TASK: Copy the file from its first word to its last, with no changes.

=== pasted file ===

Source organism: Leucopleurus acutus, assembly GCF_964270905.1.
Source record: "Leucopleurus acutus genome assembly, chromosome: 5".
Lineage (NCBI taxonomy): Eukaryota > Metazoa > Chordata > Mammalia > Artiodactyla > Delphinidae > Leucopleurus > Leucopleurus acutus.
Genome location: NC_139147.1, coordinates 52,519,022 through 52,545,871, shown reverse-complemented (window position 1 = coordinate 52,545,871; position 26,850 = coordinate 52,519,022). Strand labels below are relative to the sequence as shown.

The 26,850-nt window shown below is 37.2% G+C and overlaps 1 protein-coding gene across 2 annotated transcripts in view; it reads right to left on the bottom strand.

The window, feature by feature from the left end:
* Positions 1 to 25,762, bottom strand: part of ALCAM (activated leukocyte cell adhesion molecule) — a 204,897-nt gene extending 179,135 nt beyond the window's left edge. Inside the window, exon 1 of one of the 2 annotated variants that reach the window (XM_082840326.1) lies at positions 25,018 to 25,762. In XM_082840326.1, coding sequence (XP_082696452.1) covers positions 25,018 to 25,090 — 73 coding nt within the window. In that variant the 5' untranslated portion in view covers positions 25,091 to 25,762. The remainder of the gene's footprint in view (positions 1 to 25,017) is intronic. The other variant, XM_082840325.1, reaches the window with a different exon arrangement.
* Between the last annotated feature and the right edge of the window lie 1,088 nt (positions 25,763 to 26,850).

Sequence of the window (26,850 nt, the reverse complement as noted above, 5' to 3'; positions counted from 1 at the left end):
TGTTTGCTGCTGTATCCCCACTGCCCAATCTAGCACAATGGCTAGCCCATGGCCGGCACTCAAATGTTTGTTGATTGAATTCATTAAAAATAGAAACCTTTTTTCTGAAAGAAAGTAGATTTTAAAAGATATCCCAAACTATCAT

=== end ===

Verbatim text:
Source organism: Leucopleurus acutus, assembly GCF_964270905.1.
Source record: "Leucopleurus acutus genome assembly, chromosome: 5".
Lineage (NCBI taxonomy): Eukaryota > Metazoa > Chordata > Mammalia > Artiodactyla > Delphinidae > Leucopleurus > Leucopleurus acutus.
Genome location: NC_139147.1, coordinates 52,519,022 through 52,545,871, shown reverse-complemented (window position 1 = coordinate 52,545,871; position 26,850 = coordinate 52,519,022). Strand labels below are relative to the sequence as shown.

The 26,850-nt window shown below is 37.2% G+C and overlaps 1 protein-coding gene across 2 annotated transcripts in view; it reads right to left on the bottom strand.

The window, feature by feature from the left end:
* Positions 1 to 25,762, bottom strand: part of ALCAM (activated leukocyte cell adhesion molecule) — a 204,897-nt gene extending 179,135 nt beyond the window's left edge. Inside the window, exon 1 of one of the 2 annotated variants that reach the window (XM_082840326.1) lies at positions 25,018 to 25,762. In XM_082840326.1, coding sequence (XP_082696452.1) covers positions 25,018 to 25,090 — 73 coding nt within the window. In that variant the 5' untranslated portion in view covers positions 25,091 to 25,762. The remainder of the gene's footprint in view (positions 1 to 25,017) is intronic. The other variant, XM_082840325.1, reaches the window with a different exon arrangement.
* Between the last annotated feature and the right edge of the window lie 1,088 nt (positions 25,763 to 26,850).

Sequence of the window (26,850 nt, the reverse complement as noted above, 5' to 3'; positions counted from 1 at the left end):
TGTTTGCTGCTGTATCCCCACTGCCCAATCTAGCACAATGGCTAGCCCATGGCCGGCACTCAAATGTTTGTTGATTGAATTCATTAAAAATAGAAACCTTTTTTCTGAAAGAAAGTAGATTTTAAAAGATATCCCAAACTATCAT